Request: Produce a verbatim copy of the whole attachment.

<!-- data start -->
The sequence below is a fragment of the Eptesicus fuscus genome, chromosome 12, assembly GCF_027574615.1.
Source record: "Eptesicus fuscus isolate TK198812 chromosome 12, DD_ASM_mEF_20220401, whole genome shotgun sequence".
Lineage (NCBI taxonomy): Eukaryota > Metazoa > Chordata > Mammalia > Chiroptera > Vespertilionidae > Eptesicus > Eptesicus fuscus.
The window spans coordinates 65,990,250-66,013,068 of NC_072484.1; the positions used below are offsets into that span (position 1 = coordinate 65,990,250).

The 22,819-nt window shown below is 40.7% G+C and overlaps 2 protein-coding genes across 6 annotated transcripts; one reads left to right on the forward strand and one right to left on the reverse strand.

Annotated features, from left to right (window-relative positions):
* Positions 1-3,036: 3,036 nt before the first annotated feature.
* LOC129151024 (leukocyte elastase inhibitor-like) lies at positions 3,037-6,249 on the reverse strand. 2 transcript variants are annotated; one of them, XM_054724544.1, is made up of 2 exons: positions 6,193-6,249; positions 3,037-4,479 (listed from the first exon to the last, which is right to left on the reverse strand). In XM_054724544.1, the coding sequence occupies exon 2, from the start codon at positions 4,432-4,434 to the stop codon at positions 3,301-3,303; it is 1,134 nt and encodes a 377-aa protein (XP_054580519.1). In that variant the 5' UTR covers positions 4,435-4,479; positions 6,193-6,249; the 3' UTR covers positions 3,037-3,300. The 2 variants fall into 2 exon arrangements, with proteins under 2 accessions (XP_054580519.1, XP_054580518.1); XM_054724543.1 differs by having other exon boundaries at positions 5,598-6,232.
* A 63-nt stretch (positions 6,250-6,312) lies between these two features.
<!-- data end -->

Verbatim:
The sequence below is a fragment of the Eptesicus fuscus genome, chromosome 12, assembly GCF_027574615.1.
Source record: "Eptesicus fuscus isolate TK198812 chromosome 12, DD_ASM_mEF_20220401, whole genome shotgun sequence".
Lineage (NCBI taxonomy): Eukaryota > Metazoa > Chordata > Mammalia > Chiroptera > Vespertilionidae > Eptesicus > Eptesicus fuscus.
The window spans coordinates 65,990,250-66,013,068 of NC_072484.1; the positions used below are offsets into that span (position 1 = coordinate 65,990,250).

The 22,819-nt window shown below is 40.7% G+C and overlaps 2 protein-coding genes across 6 annotated transcripts; one reads left to right on the forward strand and one right to left on the reverse strand.

Annotated features, from left to right (window-relative positions):
* Positions 1-3,036: 3,036 nt before the first annotated feature.
* LOC129151024 (leukocyte elastase inhibitor-like) lies at positions 3,037-6,249 on the reverse strand. 2 transcript variants are annotated; one of them, XM_054724544.1, is made up of 2 exons: positions 6,193-6,249; positions 3,037-4,479 (listed from the first exon to the last, which is right to left on the reverse strand). In XM_054724544.1, the coding sequence occupies exon 2, from the start codon at positions 4,432-4,434 to the stop codon at positions 3,301-3,303; it is 1,134 nt and encodes a 377-aa protein (XP_054580519.1). In that variant the 5' UTR covers positions 4,435-4,479; positions 6,193-6,249; the 3' UTR covers positions 3,037-3,300. The 2 variants fall into 2 exon arrangements, with proteins under 2 accessions (XP_054580519.1, XP_054580518.1); XM_054724543.1 differs by having other exon boundaries at positions 5,598-6,232.
* A 63-nt stretch (positions 6,250-6,312) lies between these two features.